Through yoga we become intimate with life and realise our generative power.
Generative power is creative. It is our life force that we share with all nature. Through yoga we can understand ourselves as nature. The studio is named Generative Yoga to underline our fundamental being as nature, and also because yoga supports that which we desire to generate/ create. As nature, we are ecological beings – in relation to all. Yoga involves heartfelt relationship to both human and non-human beings.
Yoga is an ancient practice associated with different traditions and religions. In the contemporary context it has many manifestations. But yoga is always a deeply personal practice of self enquiry and realisation. I encourage you to find out what yoga means to you, and to also develop a personal practice.
I understand yoga as a movement-meditation the most essential aspect of which is the breath. I merge the fundamental aspects of hatha (physical) yoga with an intuitive fluidity. I consider yoga a practice for every body, every day that enables us to realise the beauty and brilliance of life that we always already are and our emergent creativity.
Combined with the breath, focus, and compassion for self and others are central to the practice of yoga. I understand first-hand that these aspects of yoga have a powerful healing effect in relation to depression and anxiety.
In human development since the Enlightenment there has been an emphasis on rationality, where the intellect has become abstracted from its embodied origins. Our education systems reflect this separation between ‘mind’ and ‘body’, where the former is attended to, and the latter neglected. The digital revolution has brought this separation to its extreme. Many of us struggle to process the limitless information at our disposal through our digital technologies and develop a ‘head-centric’, addictive relation to these technologies. Distracted we scan, search, check in and out, and increasingly feel disconnected from ourselves, each other and our environment. For these reasons an embodied practice that brings us into presence with ourselves, each other and our environment is perhaps even more necessary today than it was thousands of years ago when yoga first emerged.
Contradistinctively, in this current period of physical distancing I am becoming increasingly interested in how digital technology can transmit presence/embodiment, and be more than just a socio-technological connection, transcend its tendency as mode that exacerbates our cultural inheritance of the separation of mind and body, and produce deeply-felt connection that supports well-being and flourishing.
Human well-being is fundamentally connected to environmental well-being. As mentioned, a deep yoga practice brings us into relation to nature such that there is no separation between us and nature. Now, more than ever, as we face the climate crisis, extinction of species and destruction of ecosystems, we need embodied practices that can bring us into better relation with our environment. This relation might at times compel us to activism, or take more subtle forms of working towards protecting, and regenerating our natural environment.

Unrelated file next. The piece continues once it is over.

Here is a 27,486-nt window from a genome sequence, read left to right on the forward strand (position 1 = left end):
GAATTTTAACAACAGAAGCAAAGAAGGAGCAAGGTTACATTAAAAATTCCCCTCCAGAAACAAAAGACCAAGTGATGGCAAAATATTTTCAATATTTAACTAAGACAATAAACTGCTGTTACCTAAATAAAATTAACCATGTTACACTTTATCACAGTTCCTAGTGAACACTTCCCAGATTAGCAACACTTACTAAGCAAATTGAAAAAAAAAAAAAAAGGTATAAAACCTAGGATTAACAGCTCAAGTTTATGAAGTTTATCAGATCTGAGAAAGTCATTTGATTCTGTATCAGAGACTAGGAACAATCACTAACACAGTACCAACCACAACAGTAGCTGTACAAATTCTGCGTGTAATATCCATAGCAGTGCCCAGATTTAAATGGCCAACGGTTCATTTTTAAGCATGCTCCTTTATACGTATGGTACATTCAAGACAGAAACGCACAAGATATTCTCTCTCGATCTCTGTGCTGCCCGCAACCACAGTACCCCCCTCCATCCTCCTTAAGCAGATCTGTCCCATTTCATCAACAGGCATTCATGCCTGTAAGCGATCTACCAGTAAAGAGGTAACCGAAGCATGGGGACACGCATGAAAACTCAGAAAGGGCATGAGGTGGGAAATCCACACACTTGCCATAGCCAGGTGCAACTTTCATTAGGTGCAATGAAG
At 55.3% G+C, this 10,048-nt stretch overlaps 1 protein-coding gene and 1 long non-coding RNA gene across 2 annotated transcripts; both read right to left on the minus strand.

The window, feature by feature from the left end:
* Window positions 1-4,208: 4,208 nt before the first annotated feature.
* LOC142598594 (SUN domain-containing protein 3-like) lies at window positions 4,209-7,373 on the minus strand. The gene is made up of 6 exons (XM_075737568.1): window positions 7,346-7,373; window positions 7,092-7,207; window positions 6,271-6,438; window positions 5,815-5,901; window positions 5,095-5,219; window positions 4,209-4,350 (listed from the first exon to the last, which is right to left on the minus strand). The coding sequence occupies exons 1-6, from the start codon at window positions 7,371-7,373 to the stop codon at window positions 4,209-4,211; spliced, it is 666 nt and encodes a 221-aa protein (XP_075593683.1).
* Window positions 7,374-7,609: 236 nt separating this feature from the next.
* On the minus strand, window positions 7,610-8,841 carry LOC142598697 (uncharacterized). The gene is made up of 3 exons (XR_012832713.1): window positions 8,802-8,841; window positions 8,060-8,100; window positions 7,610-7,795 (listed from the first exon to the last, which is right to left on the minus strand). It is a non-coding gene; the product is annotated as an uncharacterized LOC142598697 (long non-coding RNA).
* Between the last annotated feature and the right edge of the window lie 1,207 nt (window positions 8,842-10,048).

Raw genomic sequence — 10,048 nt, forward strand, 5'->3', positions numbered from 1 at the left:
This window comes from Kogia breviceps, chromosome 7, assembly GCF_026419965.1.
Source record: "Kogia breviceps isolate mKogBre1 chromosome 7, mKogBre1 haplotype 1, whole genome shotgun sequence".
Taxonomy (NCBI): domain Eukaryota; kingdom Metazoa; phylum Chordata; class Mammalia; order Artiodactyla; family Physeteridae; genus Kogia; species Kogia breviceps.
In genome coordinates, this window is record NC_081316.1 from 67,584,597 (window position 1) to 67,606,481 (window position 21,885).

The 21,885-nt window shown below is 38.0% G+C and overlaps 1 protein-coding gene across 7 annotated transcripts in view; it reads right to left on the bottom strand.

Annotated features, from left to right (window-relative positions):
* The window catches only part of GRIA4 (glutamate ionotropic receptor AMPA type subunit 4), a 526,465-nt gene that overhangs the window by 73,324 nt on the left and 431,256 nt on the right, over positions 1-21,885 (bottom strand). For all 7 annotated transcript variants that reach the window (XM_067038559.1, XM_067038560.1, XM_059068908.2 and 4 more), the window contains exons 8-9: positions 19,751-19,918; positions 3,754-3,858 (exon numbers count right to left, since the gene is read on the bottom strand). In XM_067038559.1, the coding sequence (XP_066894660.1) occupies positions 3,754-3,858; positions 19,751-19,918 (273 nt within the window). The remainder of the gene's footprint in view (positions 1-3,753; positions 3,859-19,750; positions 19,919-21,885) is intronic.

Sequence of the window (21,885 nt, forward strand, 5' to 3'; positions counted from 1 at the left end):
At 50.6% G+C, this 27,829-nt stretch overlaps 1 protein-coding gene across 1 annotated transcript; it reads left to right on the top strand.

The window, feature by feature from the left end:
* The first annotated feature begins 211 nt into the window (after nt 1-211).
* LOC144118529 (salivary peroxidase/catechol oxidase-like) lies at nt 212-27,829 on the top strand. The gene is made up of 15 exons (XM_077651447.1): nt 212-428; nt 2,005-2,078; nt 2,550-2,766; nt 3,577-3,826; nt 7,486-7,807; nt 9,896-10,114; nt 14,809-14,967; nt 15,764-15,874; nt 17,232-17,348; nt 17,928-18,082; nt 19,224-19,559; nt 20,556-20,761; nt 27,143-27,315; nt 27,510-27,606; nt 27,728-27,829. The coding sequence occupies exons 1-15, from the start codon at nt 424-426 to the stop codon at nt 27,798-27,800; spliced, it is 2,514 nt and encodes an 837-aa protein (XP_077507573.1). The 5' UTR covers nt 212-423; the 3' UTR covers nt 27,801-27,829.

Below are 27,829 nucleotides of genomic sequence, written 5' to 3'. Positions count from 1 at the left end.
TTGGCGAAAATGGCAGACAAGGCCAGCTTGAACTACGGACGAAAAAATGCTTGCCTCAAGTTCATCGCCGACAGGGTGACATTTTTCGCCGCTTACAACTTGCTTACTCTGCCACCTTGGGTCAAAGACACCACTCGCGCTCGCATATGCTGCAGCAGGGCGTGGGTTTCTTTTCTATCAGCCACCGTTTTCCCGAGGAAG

I have been privileged to receive the teachings of many internationally renowned yogi(ni)s and other spiritual teachers. The most influential of these have been the mystical teachings of Thomas Hubl. In this teaching I have found a home to house much of what I care for and also to be introduced to new principles and modalities of awareness. Whilst on retreat with Thomas, I was blessed to receive two transmissions related to his principles of belonging and becoming. In the first, my nervous system became aligned to his, particularly through his exhale. I experienced a deep relaxation and sense of wellbeing, and walked into the world with the joy of feeling fully part of it. In the second, seated before him in meditation, I experienced the movement of what he calls light enter my body, and a sense of expansiveness that then later fuelled my intellect in such a way that I had a series of creative insights that came rushing in one after the other. Strangely, or perhaps not so strangely, during this period, I was also confronted with my shadow, and so experienced the extremes of dark and light – a most significant experience in terms of my development. It was humbling to witness him support one person after another release and heal through tuning into and holding their energetic being. His work impacts me as both teacher, writer/researcher and future psychotherapist (I am in training).
My most recent teacher is Rupert Spira. Although I have followed his work over several years, it is only now during this current period of lockdown that I am experiencing the beauty he transmits. During his live webinars, especially at the beginning, when he greets his participants, his eyes are filled with such love that I experience my heart expand and radiate warm rivers. I also appreciate how he shares his personal experience, thus collapsing certain boundaries between ‘teacher’ and ‘student’.I look forward to one day meeting him outside the virtual space.
Adyashanti is another teacher important to me. Thomas, Rupert and Adyashanti are non-dual teachers. Their teachings give me a context for my meditation, which has now become a key element in my teaching.
Aside from continuing to learn from these significant teachers, I aspire to journey more deeply into Australia and learn about country from our indigenous peoples, and support the first Australians in whatever small way I can.
I have been teaching for 3 years. My intention as teacher is to support my students in becoming deeply embodied and developing a relation of presence to themselves, others, and their environment, where they are connected to their heart-space and vitality and can begin to release any stuck energies that limit their flourishing.
Simona Schmidt, PhD.